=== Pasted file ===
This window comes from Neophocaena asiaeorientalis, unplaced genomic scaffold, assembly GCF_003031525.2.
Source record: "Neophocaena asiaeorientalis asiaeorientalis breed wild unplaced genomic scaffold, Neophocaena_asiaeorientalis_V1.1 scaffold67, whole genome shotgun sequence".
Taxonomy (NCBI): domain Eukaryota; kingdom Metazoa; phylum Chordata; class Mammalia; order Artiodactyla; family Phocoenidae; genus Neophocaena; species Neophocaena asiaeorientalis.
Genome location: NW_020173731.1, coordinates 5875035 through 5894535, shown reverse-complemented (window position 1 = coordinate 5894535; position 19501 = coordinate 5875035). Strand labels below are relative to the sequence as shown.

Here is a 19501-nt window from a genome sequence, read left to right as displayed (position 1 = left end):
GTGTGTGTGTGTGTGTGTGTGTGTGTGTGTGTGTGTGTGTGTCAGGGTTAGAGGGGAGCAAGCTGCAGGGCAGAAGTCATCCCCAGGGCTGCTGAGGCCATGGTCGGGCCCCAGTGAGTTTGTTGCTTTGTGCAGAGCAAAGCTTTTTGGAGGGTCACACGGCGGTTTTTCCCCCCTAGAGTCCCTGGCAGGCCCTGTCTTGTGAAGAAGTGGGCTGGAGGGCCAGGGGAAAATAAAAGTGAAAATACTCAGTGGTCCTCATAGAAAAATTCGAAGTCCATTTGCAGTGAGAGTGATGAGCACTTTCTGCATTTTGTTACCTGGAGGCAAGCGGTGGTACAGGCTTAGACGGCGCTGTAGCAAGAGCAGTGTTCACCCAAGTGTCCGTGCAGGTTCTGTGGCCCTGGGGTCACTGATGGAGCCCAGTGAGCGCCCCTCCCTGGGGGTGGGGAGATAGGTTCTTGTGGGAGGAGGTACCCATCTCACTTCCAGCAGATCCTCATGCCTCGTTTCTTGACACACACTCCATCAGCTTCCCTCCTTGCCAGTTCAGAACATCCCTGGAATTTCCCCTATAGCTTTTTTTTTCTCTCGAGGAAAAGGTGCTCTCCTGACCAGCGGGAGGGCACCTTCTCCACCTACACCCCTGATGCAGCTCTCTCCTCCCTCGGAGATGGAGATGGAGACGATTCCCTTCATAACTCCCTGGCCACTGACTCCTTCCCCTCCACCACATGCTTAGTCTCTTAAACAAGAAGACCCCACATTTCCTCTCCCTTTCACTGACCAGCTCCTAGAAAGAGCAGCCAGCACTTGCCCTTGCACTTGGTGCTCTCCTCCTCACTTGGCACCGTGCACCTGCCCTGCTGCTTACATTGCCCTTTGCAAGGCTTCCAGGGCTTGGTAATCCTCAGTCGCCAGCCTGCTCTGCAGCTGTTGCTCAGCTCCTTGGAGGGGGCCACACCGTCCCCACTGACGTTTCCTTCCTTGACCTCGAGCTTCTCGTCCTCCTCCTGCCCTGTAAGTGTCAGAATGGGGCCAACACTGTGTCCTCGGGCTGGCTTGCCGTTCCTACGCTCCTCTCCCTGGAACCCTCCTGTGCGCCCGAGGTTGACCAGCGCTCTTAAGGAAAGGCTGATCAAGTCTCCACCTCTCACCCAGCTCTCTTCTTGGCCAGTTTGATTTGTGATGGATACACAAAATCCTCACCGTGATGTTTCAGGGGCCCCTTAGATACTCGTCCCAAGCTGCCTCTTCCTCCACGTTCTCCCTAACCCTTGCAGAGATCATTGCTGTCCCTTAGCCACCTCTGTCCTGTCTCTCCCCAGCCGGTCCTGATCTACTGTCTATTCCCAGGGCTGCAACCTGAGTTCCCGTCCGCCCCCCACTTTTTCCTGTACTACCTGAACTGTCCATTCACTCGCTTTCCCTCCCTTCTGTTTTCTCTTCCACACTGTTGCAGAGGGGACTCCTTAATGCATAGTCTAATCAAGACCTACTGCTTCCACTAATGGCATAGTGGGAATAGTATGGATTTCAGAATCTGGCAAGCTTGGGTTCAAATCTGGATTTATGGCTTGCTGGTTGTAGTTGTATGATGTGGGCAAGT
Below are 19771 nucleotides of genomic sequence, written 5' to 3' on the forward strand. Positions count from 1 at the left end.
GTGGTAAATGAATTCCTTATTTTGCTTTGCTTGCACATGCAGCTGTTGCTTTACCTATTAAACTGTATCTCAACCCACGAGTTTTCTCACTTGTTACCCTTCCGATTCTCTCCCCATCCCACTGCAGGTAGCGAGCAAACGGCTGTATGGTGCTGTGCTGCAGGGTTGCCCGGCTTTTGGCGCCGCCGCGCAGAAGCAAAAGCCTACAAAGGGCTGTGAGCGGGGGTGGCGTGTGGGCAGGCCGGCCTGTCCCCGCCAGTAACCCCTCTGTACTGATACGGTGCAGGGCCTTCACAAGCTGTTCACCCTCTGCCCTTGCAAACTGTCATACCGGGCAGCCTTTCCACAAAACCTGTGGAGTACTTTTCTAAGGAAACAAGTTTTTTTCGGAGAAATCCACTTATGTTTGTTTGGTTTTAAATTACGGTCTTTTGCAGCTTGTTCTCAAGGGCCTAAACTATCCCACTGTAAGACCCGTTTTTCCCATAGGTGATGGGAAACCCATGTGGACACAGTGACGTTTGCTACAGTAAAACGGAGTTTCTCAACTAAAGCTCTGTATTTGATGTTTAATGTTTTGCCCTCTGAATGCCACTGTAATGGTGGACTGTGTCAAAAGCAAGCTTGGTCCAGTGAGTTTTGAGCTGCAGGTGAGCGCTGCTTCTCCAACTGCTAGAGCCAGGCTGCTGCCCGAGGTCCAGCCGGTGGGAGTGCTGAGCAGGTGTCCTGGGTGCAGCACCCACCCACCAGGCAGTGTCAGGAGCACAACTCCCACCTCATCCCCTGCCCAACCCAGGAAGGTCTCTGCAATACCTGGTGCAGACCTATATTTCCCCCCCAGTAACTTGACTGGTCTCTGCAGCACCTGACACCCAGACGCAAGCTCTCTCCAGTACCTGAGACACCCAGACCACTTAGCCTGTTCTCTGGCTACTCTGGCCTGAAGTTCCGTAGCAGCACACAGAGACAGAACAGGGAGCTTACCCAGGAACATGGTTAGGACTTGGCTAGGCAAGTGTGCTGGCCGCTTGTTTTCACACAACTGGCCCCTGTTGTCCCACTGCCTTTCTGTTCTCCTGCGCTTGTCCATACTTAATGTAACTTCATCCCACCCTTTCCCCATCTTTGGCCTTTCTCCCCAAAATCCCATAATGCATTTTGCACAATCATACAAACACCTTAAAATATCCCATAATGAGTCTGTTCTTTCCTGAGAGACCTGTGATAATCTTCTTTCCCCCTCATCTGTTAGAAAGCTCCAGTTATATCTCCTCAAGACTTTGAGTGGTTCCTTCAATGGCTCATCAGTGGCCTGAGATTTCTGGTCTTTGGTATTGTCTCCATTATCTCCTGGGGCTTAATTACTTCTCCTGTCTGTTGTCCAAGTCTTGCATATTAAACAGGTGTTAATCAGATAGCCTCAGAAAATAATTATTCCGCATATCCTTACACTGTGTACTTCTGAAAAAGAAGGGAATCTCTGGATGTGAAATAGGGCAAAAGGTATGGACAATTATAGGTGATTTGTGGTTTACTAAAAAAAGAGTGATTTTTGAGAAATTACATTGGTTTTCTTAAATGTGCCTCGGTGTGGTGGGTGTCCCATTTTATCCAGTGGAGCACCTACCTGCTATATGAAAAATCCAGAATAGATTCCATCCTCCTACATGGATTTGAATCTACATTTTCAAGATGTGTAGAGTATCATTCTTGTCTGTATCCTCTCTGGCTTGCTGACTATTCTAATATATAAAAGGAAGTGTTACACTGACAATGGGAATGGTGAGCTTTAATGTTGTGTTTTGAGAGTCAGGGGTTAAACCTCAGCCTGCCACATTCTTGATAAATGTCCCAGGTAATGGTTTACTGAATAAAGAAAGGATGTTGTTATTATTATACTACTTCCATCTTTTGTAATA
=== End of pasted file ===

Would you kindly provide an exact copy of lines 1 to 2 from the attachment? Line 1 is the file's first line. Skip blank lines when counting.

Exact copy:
This window comes from Neophocaena asiaeorientalis, unplaced genomic scaffold, assembly GCF_003031525.2.
Source record: "Neophocaena asiaeorientalis asiaeorientalis breed wild unplaced genomic scaffold, Neophocaena_asiaeorientalis_V1.1 scaffold67, whole genome shotgun sequence".